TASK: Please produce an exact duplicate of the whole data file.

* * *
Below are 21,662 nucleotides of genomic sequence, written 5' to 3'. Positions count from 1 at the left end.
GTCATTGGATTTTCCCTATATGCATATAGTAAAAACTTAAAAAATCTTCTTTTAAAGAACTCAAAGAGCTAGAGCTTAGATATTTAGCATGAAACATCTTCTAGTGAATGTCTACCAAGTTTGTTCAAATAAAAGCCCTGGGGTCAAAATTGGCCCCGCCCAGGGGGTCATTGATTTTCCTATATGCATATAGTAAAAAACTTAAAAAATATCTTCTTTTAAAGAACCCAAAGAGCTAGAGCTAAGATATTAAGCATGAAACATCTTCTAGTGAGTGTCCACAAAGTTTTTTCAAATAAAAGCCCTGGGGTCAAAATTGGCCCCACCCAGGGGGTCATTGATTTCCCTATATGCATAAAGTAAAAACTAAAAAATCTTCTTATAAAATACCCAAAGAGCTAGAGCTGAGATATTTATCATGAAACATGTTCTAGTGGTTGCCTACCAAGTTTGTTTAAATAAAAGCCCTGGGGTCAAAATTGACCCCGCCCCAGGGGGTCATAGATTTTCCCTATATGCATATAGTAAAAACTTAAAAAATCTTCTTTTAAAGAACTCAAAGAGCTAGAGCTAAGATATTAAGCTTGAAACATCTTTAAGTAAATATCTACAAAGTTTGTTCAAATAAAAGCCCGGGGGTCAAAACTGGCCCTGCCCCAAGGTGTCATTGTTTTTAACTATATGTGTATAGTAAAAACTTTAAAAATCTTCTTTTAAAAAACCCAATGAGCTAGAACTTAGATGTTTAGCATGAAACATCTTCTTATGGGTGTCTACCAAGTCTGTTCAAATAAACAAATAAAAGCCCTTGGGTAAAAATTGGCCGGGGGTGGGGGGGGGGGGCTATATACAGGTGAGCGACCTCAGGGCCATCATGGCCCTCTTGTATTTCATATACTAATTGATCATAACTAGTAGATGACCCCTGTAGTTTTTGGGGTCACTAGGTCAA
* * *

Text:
Below are 21,662 nucleotides of genomic sequence, written 5' to 3'. Positions count from 1 at the left end.
GTCATTGGATTTTCCCTATATGCATATAGTAAAAACTTAAAAAATCTTCTTTTAAAGAACTCAAAGAGCTAGAGCTTAGATATTTAGCATGAAACATCTTCTAGTGAATGTCTACCAAGTTTGTTCAAATAAAAGCCCTGGGGTCAAAATTGGCCCCGCCCAGGGGGTCATTGATTTTCCTATATGCATATAGTAAAAAACTTAAAAAATATCTTCTTTTAAAGAACCCAAAGAGCTAGAGCTAAGATATTAAGCATGAAACATCTTCTAGTGAGTGTCCACAAAGTTTTTTCAAATAAAAGCCCTGGGGTCAAAATTGGCCCCACCCAGGGGGTCATTGATTTCCCTATATGCATAAAGTAAAAACTAAAAAATCTTCTTATAAAATACCCAAAGAGCTAGAGCTGAGATATTTATCATGAAACATGTTCTAGTGGTTGCCTACCAAGTTTGTTTAAATAAAAGCCCTGGGGTCAAAATTGACCCCGCCCCAGGGGGTCATAGATTTTCCCTATATGCATATAGTAAAAACTTAAAAAATCTTCTTTTAAAGAACTCAAAGAGCTAGAGCTAAGATATTAAGCTTGAAACATCTTTAAGTAAATATCTACAAAGTTTGTTCAAATAAAAGCCCGGGGGTCAAAACTGGCCCTGCCCCAAGGTGTCATTGTTTTTAACTATATGTGTATAGTAAAAACTTTAAAAATCTTCTTTTAAAAAACCCAATGAGCTAGAACTTAGATGTTTAGCATGAAACATCTTCTTATGGGTGTCTACCAAGTCTGTTCAAATAAACAAATAAAAGCCCTTGGGTAAAAATTGGCCGGGGGTGGGGGGGGGGGGCTATATACAGGTGAGCGACCTCAGGGCCATCATGGCCCTCTTGTATTTCATATACTAATTGATCATAACTAGTAGATGACCCCTGTAGTTTTTGGGGTCACTAGGTCAA